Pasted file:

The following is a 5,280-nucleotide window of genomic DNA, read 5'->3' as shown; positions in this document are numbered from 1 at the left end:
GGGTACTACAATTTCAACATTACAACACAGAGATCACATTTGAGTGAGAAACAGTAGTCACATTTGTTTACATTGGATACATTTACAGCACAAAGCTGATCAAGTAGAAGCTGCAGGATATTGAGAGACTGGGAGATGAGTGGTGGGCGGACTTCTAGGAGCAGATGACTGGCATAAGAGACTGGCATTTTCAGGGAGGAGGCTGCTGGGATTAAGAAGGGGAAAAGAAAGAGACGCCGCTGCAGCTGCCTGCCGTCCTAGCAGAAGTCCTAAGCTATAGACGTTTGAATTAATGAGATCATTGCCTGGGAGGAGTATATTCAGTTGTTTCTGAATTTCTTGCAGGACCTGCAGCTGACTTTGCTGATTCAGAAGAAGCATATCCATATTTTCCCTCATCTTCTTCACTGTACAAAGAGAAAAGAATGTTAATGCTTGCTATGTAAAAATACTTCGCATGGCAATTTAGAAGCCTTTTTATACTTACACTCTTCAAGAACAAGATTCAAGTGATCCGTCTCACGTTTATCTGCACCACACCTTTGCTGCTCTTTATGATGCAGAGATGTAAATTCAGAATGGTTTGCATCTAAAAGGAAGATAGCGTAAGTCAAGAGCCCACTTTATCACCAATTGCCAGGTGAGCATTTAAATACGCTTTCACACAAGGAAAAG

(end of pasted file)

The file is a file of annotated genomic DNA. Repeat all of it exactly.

The following is a 5,280-nucleotide window of genomic DNA, read 5'->3' as shown; positions in this document are numbered from 1 at the left end:
GGGTACTACAATTTCAACATTACAACACAGAGATCACATTTGAGTGAGAAACAGTAGTCACATTTGTTTACATTGGATACATTTACAGCACAAAGCTGATCAAGTAGAAGCTGCAGGATATTGAGAGACTGGGAGATGAGTGGTGGGCGGACTTCTAGGAGCAGATGACTGGCATAAGAGACTGGCATTTTCAGGGAGGAGGCTGCTGGGATTAAGAAGGGGAAAAGAAAGAGACGCCGCTGCAGCTGCCTGCCGTCCTAGCAGAAGTCCTAAGCTATAGACGTTTGAATTAATGAGATCATTGCCTGGGAGGAGTATATTCAGTTGTTTCTGAATTTCTTGCAGGACCTGCAGCTGACTTTGCTGATTCAGAAGAAGCATATCCATATTTTCCCTCATCTTCTTCACTGTACAAAGAGAAAAGAATGTTAATGCTTGCTATGTAAAAATACTTCGCATGGCAATTTAGAAGCCTTTTTATACTTACACTCTTCAAGAACAAGATTCAAGTGATCCGTCTCACGTTTATCTGCACCACACCTTTGCTGCTCTTTATGATGCAGAGATGTAAATTCAGAATGGTTTGCATCTAAAAGGAAGATAGCGTAAGTCAAGAGCCCACTTTATCACCAATTGCCAGGTGAGCATTTAAATACGCTTTCACACAAGGAAAAG